The official added that during war times, countries run out of essential commodities hence Ukraine was facing shortage of medicines, food, fuel, oil and energy commodities. At present, global economies are support Kiev therefore they are sending these essential commodities and other items to it in huge volumes. “While Ukraine is benefiting in a sense from aid, the global trade is suffering so there is a trade-off to the help extended by foreign nations,” he said. “These containers are going to Kiev loaded with supplies and returning back empty which is raising the cost for shipping companies and the governments.”

He detailed that shipping companies were bound to facilitate movement of supplies to Ukraine however owing to the losses, they have hiked prices of their freight for trade to all other parts of the world. This is primarily why the supply chain crisis has escalated, he said adding that the cost of performing trade activities soared.

He explained that freight charges were hiked by 300-700% by some companies. Ukraine is a major exporter of steel, coal, fuel and petroleum products, chemicals, machinery and transport equipment and grains like barley, corn and wheat and the outbreak of war made the authorities suspend trade of these commodities.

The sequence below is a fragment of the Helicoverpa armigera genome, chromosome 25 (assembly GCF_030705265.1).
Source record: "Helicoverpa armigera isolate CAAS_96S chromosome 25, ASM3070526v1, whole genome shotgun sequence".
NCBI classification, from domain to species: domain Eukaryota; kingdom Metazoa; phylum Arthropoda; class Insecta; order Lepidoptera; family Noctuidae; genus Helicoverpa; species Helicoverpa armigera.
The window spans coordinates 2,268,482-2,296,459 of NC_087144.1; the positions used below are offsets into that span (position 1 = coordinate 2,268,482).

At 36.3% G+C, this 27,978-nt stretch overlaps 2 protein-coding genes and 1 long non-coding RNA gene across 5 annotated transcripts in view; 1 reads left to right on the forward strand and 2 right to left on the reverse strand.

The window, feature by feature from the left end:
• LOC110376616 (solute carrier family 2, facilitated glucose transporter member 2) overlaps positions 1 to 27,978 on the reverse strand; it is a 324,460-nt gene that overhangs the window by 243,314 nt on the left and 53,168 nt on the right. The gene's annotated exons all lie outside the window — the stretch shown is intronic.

Food items make up a massive chunk of Ukrainian exports and following complete suspension of trade of those commodities, food prices are sure to skyrocket in all wheat, corn and barley importing countries and a scarcity is on the cards as well.

Similarly, coal price spiked to historic levels a few days ago and part of the reason behind the increase was disruption in energy trade to and from Ukraine.

The out of European companies was already suffering due to the coronavirus pandemic as the conflict in Ukraine led to growing shortages of key components.

2 The global supply chain crisis is getting messier


The new snags pose a further threat to economic recovery in Europe, potentially prolonging existing bottlenecks that in some sectors were not expected to clear until next year. Asia-Europe routes have been worst hit by issues including acute port congestion and cargo disruption due to the closure of Russian airspace, a JPMorgan analysis showed.